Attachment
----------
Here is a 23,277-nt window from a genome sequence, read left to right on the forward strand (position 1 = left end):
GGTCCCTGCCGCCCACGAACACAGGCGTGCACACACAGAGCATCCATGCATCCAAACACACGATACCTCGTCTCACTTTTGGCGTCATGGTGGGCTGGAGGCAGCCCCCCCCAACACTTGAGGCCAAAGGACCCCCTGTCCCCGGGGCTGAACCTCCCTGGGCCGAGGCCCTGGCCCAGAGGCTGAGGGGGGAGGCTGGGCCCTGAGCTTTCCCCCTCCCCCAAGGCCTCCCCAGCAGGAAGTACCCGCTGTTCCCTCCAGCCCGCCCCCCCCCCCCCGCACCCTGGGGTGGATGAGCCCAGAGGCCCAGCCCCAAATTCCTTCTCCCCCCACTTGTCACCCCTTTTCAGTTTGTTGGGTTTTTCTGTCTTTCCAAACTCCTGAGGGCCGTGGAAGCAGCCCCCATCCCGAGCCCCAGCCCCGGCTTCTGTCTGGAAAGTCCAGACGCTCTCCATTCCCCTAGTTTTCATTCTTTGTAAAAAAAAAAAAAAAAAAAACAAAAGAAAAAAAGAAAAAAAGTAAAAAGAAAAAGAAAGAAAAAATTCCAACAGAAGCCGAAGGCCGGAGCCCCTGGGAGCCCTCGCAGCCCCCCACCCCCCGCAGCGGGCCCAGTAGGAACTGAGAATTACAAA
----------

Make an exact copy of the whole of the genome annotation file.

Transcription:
Here is a 23,277-nt window from a genome sequence, read left to right on the forward strand (position 1 = left end):
GGTCCCTGCCGCCCACGAACACAGGCGTGCACACACAGAGCATCCATGCATCCAAACACACGATACCTCGTCTCACTTTTGGCGTCATGGTGGGCTGGAGGCAGCCCCCCCCAACACTTGAGGCCAAAGGACCCCCTGTCCCCGGGGCTGAACCTCCCTGGGCCGAGGCCCTGGCCCAGAGGCTGAGGGGGGAGGCTGGGCCCTGAGCTTTCCCCCTCCCCCAAGGCCTCCCCAGCAGGAAGTACCCGCTGTTCCCTCCAGCCCGCCCCCCCCCCCCCGCACCCTGGGGTGGATGAGCCCAGAGGCCCAGCCCCAAATTCCTTCTCCCCCCACTTGTCACCCCTTTTCAGTTTGTTGGGTTTTTCTGTCTTTCCAAACTCCTGAGGGCCGTGGAAGCAGCCCCCATCCCGAGCCCCAGCCCCGGCTTCTGTCTGGAAAGTCCAGACGCTCTCCATTCCCCTAGTTTTCATTCTTTGTAAAAAAAAAAAAAAAAAAAACAAAAGAAAAAAAGAAAAAAAGTAAAAAGAAAAAGAAAGAAAAAATTCCAACAGAAGCCGAAGGCCGGAGCCCCTGGGAGCCCTCGCAGCCCCCCACCCCCCGCAGCGGGCCCAGTAGGAACTGAGAATTACAAA